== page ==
Review: `Woyzeck’

Opened March 15, 2007, Exit on Taylor

Cutting Ball slices into murderous Woyzeck
three stars Creepy, compelling

If Georg Buchner’s Woyzeck seems to be an explosion of dramatic ideas and imagery, well, that’s exactly what it is.

Woyzeck is a mess of a play about a mess of a world.

San Francisco theater company The Cutting Ball, specialists in experimental works and reinterpretations of classics, opened a sharp production of Woyzeck last week at The Exit on Taylor.

Depending on your taste for the inscrutable, Woyzeck is either a blissfully short — 70 minutes — slice of German Expressionism or a fascinating piece of theatrical history that still has a lot to offer.

Buchner died of typhus at age 23, leaving behind only a handful of plays and short pieces of fiction (and an influential revolutionary tract called The Hessian Messenger). He wrote “Woyzeck,” based on a real-life case of a soldier named Johann Christian Woyzeck who was executed in 1821 for the murder of his girlfriend, the year before he died, but the text, in bits and pieces, wasn’t exactly complete.

Editors attempted to put the thing together and published it in 1879, though the first performance didn’t arrive until 1913.

Alan Berg turned the story into an opera, Wozzeck, in 1925, and the play has been continually fiddled with ever since.

For The Cutting Ball production, Rob Melrose has given the text an accessible new translation, and director Adriana Baer helps focus Buchner’s manic story with a beautifully designed and sturdily performed production.

What’s real and what isn’t in Woyzeck is completely up for interpretation. You can take the story literally and assume that Woyzeck (Chad Deverman, above), a 30-year-old soldier, is so mentally unstable that he imagines all kinds of bizarre situations, including the murder of his lover, the prostitute Marie (Drea Bernardi, above).

That would explain the presence of a white-coated scientist (Ryan Oden) who seems to be conducting experiments on Woyzeck, one of which involves forcing him into a diet of only peas. It might also explain the surreal circus with a scary ringmaster (David Sinaiko), the human horse (Rebecca Martin) and ape (Bill Selig).

If all of this is happening in Woyzeck’s head, can we believe that he really murders Marie in a fit of jealousy? It’s hard to say.

That’s where the other levels come in. It could be that Buchner used the story to comment on the ways in which society, industrialization, poverty and the like erode the human mind and turn us into savage animals.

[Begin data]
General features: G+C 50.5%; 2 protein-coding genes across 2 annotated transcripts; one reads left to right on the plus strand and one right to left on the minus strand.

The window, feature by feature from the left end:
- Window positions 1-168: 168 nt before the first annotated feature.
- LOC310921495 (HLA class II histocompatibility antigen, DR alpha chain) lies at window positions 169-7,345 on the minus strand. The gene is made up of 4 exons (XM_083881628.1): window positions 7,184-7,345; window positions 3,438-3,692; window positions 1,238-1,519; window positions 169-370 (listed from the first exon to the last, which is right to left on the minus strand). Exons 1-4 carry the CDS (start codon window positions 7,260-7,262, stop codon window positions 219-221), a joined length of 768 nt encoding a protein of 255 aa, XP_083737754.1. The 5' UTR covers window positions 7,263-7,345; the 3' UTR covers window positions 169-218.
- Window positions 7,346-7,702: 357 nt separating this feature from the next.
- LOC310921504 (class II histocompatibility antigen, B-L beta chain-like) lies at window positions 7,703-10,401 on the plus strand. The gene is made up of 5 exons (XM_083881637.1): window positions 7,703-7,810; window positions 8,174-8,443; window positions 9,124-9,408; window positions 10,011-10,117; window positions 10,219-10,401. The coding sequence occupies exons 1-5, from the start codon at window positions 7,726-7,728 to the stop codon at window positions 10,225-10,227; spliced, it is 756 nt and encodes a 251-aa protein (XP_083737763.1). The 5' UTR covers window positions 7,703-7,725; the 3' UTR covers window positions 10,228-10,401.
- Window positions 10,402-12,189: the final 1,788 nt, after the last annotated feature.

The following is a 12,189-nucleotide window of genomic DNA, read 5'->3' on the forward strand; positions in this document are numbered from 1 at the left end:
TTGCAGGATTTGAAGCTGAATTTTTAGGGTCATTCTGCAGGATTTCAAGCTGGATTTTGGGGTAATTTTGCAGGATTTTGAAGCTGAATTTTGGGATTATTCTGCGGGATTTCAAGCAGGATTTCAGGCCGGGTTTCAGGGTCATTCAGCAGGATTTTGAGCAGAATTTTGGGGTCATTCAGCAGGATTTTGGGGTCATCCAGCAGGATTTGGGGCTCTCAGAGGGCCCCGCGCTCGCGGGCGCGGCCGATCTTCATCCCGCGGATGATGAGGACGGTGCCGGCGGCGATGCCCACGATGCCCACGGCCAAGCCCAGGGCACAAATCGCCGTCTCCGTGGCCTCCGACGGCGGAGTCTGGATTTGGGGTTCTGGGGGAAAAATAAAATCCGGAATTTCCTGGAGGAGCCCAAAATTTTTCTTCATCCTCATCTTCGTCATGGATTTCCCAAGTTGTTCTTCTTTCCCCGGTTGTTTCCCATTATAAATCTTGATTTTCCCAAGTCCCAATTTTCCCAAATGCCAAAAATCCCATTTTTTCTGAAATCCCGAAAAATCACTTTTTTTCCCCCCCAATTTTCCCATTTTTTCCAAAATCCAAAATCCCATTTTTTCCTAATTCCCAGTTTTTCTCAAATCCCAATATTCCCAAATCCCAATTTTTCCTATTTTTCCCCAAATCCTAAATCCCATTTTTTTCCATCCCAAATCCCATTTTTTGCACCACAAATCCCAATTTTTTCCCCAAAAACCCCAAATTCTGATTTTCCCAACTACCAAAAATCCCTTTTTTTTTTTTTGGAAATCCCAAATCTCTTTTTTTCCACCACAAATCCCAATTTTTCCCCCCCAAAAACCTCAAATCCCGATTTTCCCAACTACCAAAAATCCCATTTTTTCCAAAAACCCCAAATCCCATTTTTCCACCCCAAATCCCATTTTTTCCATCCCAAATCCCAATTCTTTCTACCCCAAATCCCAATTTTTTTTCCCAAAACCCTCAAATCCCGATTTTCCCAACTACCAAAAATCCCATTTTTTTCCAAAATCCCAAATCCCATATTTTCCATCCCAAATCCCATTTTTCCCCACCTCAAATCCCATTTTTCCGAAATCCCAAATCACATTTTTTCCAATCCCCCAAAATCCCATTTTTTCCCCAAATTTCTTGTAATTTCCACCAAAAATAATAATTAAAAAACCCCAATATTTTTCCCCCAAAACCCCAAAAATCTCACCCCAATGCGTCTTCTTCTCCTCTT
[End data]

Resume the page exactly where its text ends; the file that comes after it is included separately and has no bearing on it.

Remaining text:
Whatever the interpretation, Baer’s production is always interesting to look at. Melpomene Katakalos’ mostly white set is a collage of everyday items all neatly contained in shelves and compartments, and Melrose’s lighting plays off the whiteness to give us washes of red or green to match the mood. He also uses the harshness of fluorescent lights to heighten the sense of discomfort.

Not surprisingly, given the incomplete nature of the script, the play ends abruptly, leaving us to sort through all the images and come to our own conclusions.

The actors never let the energy flag, and their physically specific, almost dance-like movements, give the action a surreal, dreamlike quality. Deverman’s Woyzeck never gives too much away — is he a victim or a madman? We’re never quite sure, and that’s a good thing.

Bernardi’s Marie is by turns lusty and fearful. At one point she says to Woyzeck: “I’d rather have a knife in my heart than your hands on my body.” Ouch. And a special note about Bernardi: after Marie is killed in the woods, Bernardi becomes the scariest corpse ever. As Deverman jostles her around, her head lolls, her eyes roll back in her head, and the audience flinches. Truly creepy. And great.

Woyzeck is a strange theatrical experience, but strange can have its rewards.

For information about Woyzeck and The Cutting Ball visit

One thought on “Review: `Woyzeck’

  1. Ooh– your review makes me want to go see it even more than I already did. By the by, I’ve never seen a Rob Melrose lighting design that wasn’t in-freaking-credible. And Ryan Oden is the shiznit. 🙂

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